Additionally, grazing and development have lowered habitat availability. It’s not uncommon for people to remove dead trees in an effort to clean up the area, but doing this can limit the places where cavity nesters like Western Bluebirds can nest.
Western Bluebirds live at the edges of woods and in open woodlands. You’ll unlikely see them in large meadows like other bluebird species.
Instead, they live in deciduous and evergreen woods, specifically pinyon pine-juniper, ponderosa pine, aspen stands, and mixed conifers. They thrive in logged areas that still contain dead trees since they’re perfect for perching and nesting and in disturbed areas such as burned forests. During the winter months, these birds inhabit stands of mesquite, oak, streamside woods, pinyon-juniper woods, desert, and coastal chaparral.
- Western Bluebirds look like gentle birds, but don’t let them fool you. They participate in territory battles that can get pretty heated. For example, rival male Western Bluebirds will grab at each other’s legs, fall to the ground, and pin their opponent to the ground. Once they have the opponent pinned, he’ll stand over him and poke at him with his bill.
- Research has shown that a lot of Western Bluebird hatchlings have dads who are not the bond male.
- The oldest recorded Western Bluebird lived to be at least 8 years and 8 months old. It was a male who was first banded in California in 2001. He was found again later in the same state in 2008.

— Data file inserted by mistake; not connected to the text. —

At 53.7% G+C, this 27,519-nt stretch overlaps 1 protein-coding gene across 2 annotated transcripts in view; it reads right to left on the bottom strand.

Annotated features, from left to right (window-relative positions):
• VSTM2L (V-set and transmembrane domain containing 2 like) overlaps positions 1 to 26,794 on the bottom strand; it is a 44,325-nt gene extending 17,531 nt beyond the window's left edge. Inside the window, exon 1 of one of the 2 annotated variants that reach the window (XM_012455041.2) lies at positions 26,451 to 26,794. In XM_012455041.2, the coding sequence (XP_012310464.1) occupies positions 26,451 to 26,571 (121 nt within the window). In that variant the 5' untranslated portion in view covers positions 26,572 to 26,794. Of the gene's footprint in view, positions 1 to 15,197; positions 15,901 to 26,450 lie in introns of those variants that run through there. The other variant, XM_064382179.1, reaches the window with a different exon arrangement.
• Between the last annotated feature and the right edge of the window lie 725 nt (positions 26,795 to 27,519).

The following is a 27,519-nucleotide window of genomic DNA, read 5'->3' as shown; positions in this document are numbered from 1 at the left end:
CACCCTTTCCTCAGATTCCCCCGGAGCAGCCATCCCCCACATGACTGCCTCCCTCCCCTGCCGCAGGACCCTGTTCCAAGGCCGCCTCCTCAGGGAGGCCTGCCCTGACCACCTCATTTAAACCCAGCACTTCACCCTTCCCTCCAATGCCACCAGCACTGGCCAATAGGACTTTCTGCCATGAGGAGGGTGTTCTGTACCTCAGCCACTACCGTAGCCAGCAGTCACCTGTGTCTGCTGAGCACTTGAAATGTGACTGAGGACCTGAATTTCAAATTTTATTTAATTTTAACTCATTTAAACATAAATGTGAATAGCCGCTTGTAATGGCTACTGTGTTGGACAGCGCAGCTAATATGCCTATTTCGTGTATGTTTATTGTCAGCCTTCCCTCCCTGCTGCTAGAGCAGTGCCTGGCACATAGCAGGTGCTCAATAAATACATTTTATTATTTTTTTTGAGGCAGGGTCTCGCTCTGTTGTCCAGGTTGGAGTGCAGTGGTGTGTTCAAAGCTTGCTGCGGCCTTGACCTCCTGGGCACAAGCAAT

- Bluebirds symbolize hope and joy, among other things.
The Western Bluebird has features that are similar to other birds. Here are some similar species:
Male Western Bluebirds are darker than male Mountain Bluebirds and have rusty bellies that male Mountian Bluebirds do not have.
Female/immature Western Bluebirds are darker than female/immature Mountain Bluebirds.
Additionally, Western Bluebirds have more rusty coloring than Mountains.
Male Western Bluebirds have blue throats, while male Eastern Bluebirds have rusty throats.
Female Western Bluebirds have gray throats, grayish heads, and no rusty wash, while female Eastern Bluebirds have white throats and a rusty wash on their necks.
Frequently Asked Questions
Is the Western Bluebird rare?
No, the Western Bluebird is not rare. These birds have a decent range and a stable population.
What is the difference between Western and Eastern Bluebirds?
Male Western Bluebirds have blue throats, while male Eastern Bluebirds have rusty throats. Additionally, female Western Bluebirds have gray throats, grayish heads, and no rusty wash, while female Eastern Bluebirds have white throats and a rusty wash on their necks.
Where do Western Bluebirds live?
Western Bluebirds live at the edges of woods and in open woodlands. You’ll unlikely see them in large meadows like other Bluebird species. Instead, they live in deciduous and evergreen woods, specifically pinyon pine-juniper, ponderosa pine, aspen stands, and mixed conifers. They thrive in logged areas that still contain dead trees since they’re perfect for perching and nesting and in disturbed areas such as burned forests. During the winter months, these birds inhabit stands of mesquite, oak, streamside woods, pinyon-juniper woods, desert, and coastal chaparral.
Do bluebirds return to the same box every year?
So Bluebirds will return to the same nesting box every year while others don’t. According to some studies, 26% to 44% of adult bluebirds return to the same site to breed. This means there’s around a 1 to 3 % chance that the bluebirds you had in your nest box will revisit.
What does seeing a Western Bluebird mean?
It’s believed that bluebirds represent hope and joy. So if you see one, there’s a chance that good news will arrive soon.